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Sync Licensing 101: What is a Sync Deal?

This guide is meant to help you better understand sync deals and how they can benefit you, but it is not meant to replace seeking proper legal counsel. As always, do not sign anything without consulting with a lawyer. 

What is Sync? 

Also known as synch or synchronization rights, sync refers to the process where tracks are combined with visual media. Synchronization more specifically refers to time-perfect matching of audio, being a song, and video, such as in movies, tv series, advertisements, commercials, video games, trailers, etc. 

Sync deals involve two parties, the content owners (usually the artist, songwriter, publisher, record label, or other rights holder) and the production company in charge of the visual media. The deals are typically arranged between a music publisher and prospective client, being a music publisher or film producer).

Music supervisors source music for a production. Music publishers pitch your music to music supervisors and grant the sync license if they choose your music for the production. The sync license gives permission to use your song in visual media, subject to contract regulations and in exchange for a fee. 

But first, you should have an understanding of what rights are involved in a song. 

Every Song Has Two Components:

Every song has two types of copyrights, the master rights and composition rights. 

The masters refers to the recording of a performance of a composition. There can be multiple masters for live recordings, covers, radio versions, etc. Each master can be controlled by different labels or distributors. The royalties from a master recording are collected and controlled by the distributor or label, if the artist is working with one. 

Composition rights refers to the unique qualities that define a song as intellectual property, such as the melody, lyrics, rhythmic pattern, progression, the individual notes, etc. Not all compositions are songs, but all songs are compositions. Usually, the original author, indie artist, or songwriter of a composition is the owner of the copyright to both the masters and composition.

There is an exception if the indie artist or songwriter enters into a written agreement with another entity, person, or publishing company, as the rights are then transferred to the publisher. The publisher then pays them royalties from the commercial use of their music, such as in sync deals. If this same artist or songwriter signs a standard recording contract, any music created while the contract is in effect would typically be considered “work for hire” for the record label. The record company would own the rights to the recordings and pay royalties to the artist for both record sales and master use licenses, after any costs are recouped.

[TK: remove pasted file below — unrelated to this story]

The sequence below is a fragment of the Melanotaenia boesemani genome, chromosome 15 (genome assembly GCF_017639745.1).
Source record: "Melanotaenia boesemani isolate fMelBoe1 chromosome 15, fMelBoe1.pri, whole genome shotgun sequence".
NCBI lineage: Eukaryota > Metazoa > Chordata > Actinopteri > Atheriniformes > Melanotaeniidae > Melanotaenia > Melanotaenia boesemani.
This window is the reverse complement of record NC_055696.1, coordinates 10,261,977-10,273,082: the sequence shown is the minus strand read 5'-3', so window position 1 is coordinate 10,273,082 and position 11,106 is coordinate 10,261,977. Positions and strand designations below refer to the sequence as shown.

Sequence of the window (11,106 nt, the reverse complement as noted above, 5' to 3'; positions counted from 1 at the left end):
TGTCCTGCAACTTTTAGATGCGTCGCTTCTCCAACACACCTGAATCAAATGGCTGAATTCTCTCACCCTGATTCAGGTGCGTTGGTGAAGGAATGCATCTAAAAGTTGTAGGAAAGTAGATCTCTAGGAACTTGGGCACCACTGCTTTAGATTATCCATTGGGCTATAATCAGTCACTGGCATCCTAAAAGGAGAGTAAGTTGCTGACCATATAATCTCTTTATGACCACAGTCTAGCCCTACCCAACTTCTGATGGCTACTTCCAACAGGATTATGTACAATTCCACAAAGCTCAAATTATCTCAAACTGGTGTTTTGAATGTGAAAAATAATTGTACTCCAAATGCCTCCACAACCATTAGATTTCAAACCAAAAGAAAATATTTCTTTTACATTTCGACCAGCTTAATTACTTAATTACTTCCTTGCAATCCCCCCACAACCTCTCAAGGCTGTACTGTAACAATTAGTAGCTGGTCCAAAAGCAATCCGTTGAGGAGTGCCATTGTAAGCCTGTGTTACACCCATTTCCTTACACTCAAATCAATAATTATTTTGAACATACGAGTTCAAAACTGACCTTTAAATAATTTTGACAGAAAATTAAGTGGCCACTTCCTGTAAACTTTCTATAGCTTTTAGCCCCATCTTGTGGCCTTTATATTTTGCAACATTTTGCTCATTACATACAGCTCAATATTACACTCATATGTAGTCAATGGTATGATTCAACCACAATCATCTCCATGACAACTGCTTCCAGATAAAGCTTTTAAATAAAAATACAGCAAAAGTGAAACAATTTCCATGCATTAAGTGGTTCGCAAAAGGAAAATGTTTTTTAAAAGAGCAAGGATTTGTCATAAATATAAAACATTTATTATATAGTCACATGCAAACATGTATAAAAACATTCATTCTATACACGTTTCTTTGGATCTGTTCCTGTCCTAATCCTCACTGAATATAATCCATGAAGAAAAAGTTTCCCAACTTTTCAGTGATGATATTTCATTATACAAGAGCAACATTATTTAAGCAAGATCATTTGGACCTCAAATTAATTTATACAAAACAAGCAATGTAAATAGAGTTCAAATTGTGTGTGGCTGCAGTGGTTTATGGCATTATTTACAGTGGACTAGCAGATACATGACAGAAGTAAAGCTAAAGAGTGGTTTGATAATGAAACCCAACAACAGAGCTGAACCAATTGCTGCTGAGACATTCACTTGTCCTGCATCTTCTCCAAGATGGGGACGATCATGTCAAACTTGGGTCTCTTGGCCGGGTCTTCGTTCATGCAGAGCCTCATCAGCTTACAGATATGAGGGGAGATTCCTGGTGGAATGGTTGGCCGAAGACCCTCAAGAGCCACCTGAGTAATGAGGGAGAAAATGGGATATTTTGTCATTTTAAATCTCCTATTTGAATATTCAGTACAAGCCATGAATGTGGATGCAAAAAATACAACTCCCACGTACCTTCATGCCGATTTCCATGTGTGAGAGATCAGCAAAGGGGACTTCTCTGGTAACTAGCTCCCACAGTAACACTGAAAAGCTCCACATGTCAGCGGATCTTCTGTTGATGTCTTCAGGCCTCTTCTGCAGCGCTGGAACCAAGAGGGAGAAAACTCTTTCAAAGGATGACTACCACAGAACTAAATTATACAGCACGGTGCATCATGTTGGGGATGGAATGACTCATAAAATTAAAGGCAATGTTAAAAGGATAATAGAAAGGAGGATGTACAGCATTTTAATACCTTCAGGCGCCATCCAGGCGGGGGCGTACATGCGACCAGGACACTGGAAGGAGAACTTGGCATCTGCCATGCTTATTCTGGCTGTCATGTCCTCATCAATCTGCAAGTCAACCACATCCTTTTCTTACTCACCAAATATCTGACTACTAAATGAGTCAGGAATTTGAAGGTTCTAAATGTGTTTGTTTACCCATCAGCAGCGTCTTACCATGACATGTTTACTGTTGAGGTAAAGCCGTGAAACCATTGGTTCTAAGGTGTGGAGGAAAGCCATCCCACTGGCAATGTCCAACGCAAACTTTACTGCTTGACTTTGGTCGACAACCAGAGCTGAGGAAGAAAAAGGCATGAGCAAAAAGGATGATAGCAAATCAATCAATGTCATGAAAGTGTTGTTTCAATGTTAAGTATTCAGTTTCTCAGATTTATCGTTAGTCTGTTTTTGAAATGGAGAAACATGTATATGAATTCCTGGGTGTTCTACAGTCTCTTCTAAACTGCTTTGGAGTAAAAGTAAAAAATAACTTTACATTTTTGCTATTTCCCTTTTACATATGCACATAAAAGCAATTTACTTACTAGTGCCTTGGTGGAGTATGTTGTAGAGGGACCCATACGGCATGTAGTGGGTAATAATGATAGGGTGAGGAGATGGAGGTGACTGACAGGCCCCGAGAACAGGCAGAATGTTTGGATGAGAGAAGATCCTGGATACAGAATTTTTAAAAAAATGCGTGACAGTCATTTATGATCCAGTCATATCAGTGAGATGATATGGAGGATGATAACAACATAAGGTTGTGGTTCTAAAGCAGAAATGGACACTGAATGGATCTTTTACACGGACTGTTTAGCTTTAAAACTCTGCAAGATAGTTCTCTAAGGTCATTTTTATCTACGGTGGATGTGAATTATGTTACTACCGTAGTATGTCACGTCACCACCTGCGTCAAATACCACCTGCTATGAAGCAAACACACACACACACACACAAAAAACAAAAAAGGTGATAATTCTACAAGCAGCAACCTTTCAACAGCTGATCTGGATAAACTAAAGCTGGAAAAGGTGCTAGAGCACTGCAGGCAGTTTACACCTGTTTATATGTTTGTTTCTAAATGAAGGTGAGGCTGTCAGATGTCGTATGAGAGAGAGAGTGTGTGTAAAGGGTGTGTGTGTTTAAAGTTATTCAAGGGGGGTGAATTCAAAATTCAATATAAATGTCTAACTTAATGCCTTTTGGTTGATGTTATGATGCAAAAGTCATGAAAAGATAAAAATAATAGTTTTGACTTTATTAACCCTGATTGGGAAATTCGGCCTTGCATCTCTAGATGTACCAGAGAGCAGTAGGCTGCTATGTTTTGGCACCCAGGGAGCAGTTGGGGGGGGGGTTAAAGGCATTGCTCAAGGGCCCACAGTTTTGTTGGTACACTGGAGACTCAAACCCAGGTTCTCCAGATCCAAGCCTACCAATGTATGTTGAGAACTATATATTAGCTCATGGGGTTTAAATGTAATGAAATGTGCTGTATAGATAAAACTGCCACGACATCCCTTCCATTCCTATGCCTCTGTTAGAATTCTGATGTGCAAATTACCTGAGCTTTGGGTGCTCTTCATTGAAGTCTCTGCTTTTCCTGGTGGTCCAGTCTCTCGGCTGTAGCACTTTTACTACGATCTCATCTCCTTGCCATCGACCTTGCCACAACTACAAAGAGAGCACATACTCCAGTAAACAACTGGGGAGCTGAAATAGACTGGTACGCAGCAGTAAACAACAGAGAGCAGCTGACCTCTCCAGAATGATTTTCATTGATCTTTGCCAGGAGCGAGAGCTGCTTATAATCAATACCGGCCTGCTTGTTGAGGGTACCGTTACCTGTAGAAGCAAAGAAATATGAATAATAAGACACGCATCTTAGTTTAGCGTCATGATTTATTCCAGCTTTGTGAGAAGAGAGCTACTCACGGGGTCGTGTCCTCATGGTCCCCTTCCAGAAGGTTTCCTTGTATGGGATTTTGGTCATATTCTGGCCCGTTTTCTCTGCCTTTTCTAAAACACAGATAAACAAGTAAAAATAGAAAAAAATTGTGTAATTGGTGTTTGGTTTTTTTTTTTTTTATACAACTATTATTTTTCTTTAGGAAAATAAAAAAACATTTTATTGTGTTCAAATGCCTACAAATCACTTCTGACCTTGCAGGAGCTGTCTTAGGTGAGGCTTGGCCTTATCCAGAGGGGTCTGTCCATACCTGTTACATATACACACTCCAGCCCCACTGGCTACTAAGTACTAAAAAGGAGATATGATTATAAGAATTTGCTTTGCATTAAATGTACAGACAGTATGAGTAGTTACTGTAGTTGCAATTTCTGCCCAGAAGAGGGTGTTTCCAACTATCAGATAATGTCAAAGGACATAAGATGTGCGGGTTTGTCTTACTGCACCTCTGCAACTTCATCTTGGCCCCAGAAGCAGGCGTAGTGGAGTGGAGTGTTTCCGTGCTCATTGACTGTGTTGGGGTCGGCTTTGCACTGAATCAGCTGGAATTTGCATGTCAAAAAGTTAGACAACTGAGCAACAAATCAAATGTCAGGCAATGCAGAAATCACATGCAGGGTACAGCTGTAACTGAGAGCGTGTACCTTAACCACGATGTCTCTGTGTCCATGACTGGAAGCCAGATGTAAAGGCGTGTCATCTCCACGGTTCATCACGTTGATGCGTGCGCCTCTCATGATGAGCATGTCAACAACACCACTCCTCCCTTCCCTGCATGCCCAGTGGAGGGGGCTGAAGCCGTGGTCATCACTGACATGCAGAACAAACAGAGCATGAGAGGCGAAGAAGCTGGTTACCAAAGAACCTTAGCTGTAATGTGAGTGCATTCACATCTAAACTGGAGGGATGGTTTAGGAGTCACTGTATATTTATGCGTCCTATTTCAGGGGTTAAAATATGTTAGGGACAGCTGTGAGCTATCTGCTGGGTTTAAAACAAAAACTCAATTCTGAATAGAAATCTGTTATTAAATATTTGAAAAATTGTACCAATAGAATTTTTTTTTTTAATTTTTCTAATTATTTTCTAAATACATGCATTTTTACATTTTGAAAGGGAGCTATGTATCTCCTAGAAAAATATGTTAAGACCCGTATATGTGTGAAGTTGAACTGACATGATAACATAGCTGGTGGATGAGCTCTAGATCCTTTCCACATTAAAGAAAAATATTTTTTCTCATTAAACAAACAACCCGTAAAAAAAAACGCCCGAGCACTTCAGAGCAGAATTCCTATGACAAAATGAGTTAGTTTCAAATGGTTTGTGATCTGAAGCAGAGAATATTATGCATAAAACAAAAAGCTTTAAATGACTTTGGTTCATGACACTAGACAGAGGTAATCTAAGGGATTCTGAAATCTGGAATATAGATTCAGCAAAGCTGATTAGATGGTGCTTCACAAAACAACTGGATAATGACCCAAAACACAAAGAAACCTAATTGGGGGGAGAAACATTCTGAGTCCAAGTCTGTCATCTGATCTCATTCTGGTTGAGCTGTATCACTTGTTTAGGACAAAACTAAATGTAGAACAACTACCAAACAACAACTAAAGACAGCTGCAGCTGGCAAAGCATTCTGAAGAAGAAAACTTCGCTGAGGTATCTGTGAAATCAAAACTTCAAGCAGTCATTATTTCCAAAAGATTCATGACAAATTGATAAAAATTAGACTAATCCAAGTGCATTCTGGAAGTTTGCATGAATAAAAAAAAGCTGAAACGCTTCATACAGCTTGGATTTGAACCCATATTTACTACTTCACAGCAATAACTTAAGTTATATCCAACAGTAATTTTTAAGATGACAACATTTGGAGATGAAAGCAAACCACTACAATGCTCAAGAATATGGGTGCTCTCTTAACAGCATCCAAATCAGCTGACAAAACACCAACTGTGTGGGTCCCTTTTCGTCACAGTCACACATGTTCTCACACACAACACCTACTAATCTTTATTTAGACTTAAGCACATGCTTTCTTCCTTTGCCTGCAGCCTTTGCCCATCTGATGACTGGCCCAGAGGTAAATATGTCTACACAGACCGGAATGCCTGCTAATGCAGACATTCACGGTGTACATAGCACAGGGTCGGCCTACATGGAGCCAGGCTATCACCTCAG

What About Samples?

Samples refer to the use of some part of a master or sound recording in the creation of a new master or recording. Often occurring in hip hop but found in many different genres, a small portion of a track could be looped or various recordings could be sampled to make a new master. The rights must be created with both the master and publisher prior to monetizing a recording or composition with a sample. Music supervisors always err on the side of caution when it comes to samples and pay very close attention to the rights. You will have a hard time landing sync opportunities if you have not cleared and usually paid for the rights to use the sample with the original copyright owners. 

How to Get Sync Deals

Music has to be pitched to music supervisors, but there are now online services that will pitch your music to various productions. Some companies elect one of their employees in charge of sourcing music for their project. Many video game companies especially employ their own sound designers or composers. 

It’s key that only relevant and appropriate music should be pitched to increase the likelihood of your music being selected for a project. It also helps develop a better working relationship with music supervisors. 

Many types of visual platforms benefit from sync deals, such as movies, tv shows, documentaries, trailers, advertisements, commercials, video games, etc. Though sync revenue is estimated to make up less than 3% of the music market, sync opportunities are on the rise with platforms like Netflix, Hulu, and Amazon consistently investing billions into developing original content. 

Sync deals often have the added benefit of paying out more than physical music sales, especially of songs are used or played on multiple platforms. The rights holder gets royalties every time a song is used in visual media.